In 2018, Grant Hilary Brenner, M.D. published an article in Psychology Today highlighting the four mediums by which porn can spell trouble for individuals. Those measures include sexual satisfaction, popular sex, loneliness and divorce. Current research confirms the dose-response related findings that exist within the realm of sexual satisfaction: More frequent porn use is associated with (not caused by, an important distinction) less sexual satisfaction in reality. Also important to note: In no analysis of the results did researchers find an increased sexual satisfaction as it relates to higher pornography consumption.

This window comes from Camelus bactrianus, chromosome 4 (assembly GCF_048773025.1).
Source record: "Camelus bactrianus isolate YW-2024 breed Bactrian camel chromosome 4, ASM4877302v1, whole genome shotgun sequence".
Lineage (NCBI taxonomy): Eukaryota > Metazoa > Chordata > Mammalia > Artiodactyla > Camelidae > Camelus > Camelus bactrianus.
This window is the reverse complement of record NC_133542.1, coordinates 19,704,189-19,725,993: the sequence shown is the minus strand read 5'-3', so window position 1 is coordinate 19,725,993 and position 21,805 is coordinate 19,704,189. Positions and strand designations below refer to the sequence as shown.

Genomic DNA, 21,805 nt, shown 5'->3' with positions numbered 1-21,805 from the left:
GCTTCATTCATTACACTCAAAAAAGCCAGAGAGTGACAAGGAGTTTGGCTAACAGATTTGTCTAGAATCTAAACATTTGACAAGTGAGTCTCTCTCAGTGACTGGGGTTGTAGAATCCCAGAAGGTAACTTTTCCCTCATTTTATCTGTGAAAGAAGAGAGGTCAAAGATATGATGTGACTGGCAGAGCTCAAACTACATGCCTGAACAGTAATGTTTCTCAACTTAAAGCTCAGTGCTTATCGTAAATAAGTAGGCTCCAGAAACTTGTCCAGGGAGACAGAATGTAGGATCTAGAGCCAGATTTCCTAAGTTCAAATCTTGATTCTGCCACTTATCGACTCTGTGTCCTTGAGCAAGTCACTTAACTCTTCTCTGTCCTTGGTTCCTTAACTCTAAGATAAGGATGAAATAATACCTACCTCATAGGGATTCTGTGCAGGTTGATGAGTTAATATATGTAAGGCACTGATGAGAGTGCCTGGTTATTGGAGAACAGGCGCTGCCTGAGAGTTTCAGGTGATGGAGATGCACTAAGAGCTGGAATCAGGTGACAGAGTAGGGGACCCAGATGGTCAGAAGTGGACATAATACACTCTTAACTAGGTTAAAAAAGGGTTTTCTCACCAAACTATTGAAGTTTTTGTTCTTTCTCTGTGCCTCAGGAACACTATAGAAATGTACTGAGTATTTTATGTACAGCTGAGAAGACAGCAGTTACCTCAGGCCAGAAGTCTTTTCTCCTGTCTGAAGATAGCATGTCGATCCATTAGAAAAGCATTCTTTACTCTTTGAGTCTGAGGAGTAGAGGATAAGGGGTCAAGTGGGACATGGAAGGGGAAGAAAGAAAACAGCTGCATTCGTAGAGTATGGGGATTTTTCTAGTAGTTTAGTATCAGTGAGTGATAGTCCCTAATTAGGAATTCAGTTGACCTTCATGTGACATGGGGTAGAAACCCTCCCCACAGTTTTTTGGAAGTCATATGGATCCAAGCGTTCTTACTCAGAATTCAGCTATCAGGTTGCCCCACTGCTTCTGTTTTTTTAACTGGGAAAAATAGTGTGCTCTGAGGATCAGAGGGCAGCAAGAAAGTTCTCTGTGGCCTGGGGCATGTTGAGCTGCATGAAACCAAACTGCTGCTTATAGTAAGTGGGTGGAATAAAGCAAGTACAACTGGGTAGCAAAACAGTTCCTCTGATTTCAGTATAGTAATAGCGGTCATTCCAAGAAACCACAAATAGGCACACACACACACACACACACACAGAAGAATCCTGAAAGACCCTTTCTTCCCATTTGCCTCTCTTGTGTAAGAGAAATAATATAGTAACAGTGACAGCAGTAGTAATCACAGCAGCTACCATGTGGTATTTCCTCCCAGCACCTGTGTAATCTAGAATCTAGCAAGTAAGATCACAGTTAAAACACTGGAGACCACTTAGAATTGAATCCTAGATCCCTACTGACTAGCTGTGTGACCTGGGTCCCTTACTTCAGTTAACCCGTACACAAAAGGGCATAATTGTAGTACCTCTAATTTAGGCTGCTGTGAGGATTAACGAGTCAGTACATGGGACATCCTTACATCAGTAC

There also exists the question of whether or not pornography is more male-centered and if, in response, many young males enter their first sexual experiences lacking expertise or knowledge of methods by which to pleasure their female counterparts. Porn is a business. In all legal respects, it does a great job of appealing to its prospective job market — statistically speaking, men. That’s not to say women do not watch porn — but PornHub data reported in a 2018 Psychology Today article confirmed that the website’s demographic is broken down into 75% men and 25% women. The website was able to calculate this information from Google Analytics — a web traffic service that is able to break down site visits and the respective demographics of those visitors in several different ways. What’s more — the age cohort that frequents the site the most is 18 to 24-year-olds, claiming 30% of the site’s total visits.